1. However we increase our knowledge of the conditions of space in which a man is placed, that knowledge can never be complete since the number of these conditions is infinitely great, seeing that space is in finite. And so long as not all the conditions that may influence a man are defined, the circle of necessity is not complete, and there is still a loophole for free will.

2. Though we may make the period of time intervening between an act and our criticism of it as long as we choose, that period will be finite, and time is infinite, and so in this respect too the circle of necessity is not complete.

3. However easy the chain of causation of any act may be to grasp, we shall never know the whole chain, since it is endless, and so again we cannot attain absolute necessity.

But apart from that, even if, reducing the minimum of free will till it is equivalent to nil, we were to admit in some case—as, for instance, that of a dying man, an unborn babe, an idiot—a complete absence of free will, we should in so doing have destroyed the very conception of man, in the case we are examining; since as soon as there is no free will, there is no man. And therefore the conception of the action of a man subject only to the law of necessity, without the smallest element of free will, is as impossible as the conception of a completely free human action.

Thus to conceive a human action subject only to the law of necessity without free will, we must assume a knowledge of an infinite number of conditions in space, an infinitely long period of time, and an infinite chain of causation.

To conceive a man perfectly free, not subject to the law of necessity, we must conceive a man outside of space, outside of time, and free from all dependence on cause.

In the first case, if necessity were possible without free will, we should be brought to a definition of the laws of necessity in the terms of the same necessity, that is, to mere form without content.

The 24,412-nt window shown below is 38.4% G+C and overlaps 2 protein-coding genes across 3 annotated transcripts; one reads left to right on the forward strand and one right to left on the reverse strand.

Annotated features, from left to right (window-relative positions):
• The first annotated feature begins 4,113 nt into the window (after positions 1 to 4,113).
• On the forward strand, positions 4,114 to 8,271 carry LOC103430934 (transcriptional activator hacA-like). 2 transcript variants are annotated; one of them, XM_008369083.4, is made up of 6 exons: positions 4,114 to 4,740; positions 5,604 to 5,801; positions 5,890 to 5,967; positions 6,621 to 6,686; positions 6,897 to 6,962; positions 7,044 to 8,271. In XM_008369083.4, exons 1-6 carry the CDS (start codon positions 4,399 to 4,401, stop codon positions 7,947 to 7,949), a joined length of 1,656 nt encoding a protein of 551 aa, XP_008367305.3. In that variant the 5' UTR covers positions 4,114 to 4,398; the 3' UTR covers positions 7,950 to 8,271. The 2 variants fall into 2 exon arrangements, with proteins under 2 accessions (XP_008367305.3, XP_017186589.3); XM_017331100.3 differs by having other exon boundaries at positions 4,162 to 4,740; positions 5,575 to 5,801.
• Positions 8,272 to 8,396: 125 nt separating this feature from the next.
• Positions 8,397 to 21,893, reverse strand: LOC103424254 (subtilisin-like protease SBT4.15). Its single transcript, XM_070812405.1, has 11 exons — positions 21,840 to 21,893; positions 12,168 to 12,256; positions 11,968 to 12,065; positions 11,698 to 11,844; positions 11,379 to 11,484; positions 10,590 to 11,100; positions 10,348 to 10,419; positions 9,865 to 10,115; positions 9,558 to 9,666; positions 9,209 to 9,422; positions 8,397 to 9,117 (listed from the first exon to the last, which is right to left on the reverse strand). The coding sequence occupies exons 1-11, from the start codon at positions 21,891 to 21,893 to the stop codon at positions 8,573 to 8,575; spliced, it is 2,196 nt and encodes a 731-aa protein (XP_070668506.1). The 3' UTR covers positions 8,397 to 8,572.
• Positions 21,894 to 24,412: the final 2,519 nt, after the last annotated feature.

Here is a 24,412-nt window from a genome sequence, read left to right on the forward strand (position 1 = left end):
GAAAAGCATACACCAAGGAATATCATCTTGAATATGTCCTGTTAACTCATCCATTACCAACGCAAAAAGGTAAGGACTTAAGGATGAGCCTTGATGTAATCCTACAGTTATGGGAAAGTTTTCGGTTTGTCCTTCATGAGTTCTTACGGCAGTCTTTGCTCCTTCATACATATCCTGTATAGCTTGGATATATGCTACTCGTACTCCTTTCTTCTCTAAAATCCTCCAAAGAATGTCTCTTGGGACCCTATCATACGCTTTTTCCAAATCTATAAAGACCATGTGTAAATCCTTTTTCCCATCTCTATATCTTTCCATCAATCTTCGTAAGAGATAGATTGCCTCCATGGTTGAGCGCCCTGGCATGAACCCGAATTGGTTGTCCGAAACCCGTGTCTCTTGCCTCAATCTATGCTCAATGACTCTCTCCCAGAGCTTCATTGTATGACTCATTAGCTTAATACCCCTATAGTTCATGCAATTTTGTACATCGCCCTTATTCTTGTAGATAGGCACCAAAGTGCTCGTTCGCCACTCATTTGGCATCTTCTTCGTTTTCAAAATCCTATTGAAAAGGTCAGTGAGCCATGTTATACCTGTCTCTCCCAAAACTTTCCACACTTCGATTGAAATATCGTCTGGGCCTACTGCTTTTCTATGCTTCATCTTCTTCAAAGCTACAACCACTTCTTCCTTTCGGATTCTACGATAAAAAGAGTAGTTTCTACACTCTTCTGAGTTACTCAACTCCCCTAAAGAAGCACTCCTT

In the second case, if free will were possible without necessity, we should come to unconditioned free will outside of space, and time and cause, which by the fact of its being unconditioned and unlimited would be nothing else than content without form.

We should be brought in fact to these two fundamental elements, of which man’s whole cosmic conception is made up—the incomprehensible essence of life and the laws that give form to that essence.

Reason says: 1. space with all the forms given it by its visibility—matter—is infinite, and is not thinkable otherwise.

2. Time is infinite movement without one moment of rest, and it is not otherwise thinkable.

3. The connection of cause and effect has no beginning, and can have no end.

Consciousness says: 1. I alone am, and all that exists is only I; consequently I include space.

2. I measure moving time by the unchanging moment of the present, in which alone I am conscious of myself living; consequently I am outside of time, and

3. I am outside of cause, since I feel myself the cause of every phenomenon of my life.

Reason gives expression to the laws of necessity. Consciousness gives expression to the reality of free will.

Freedom unlimited by anything is the essence of life in man’s consciousness. Necessity without content is man’s reason with its three forms of thought.

  By PanEris using Melati.

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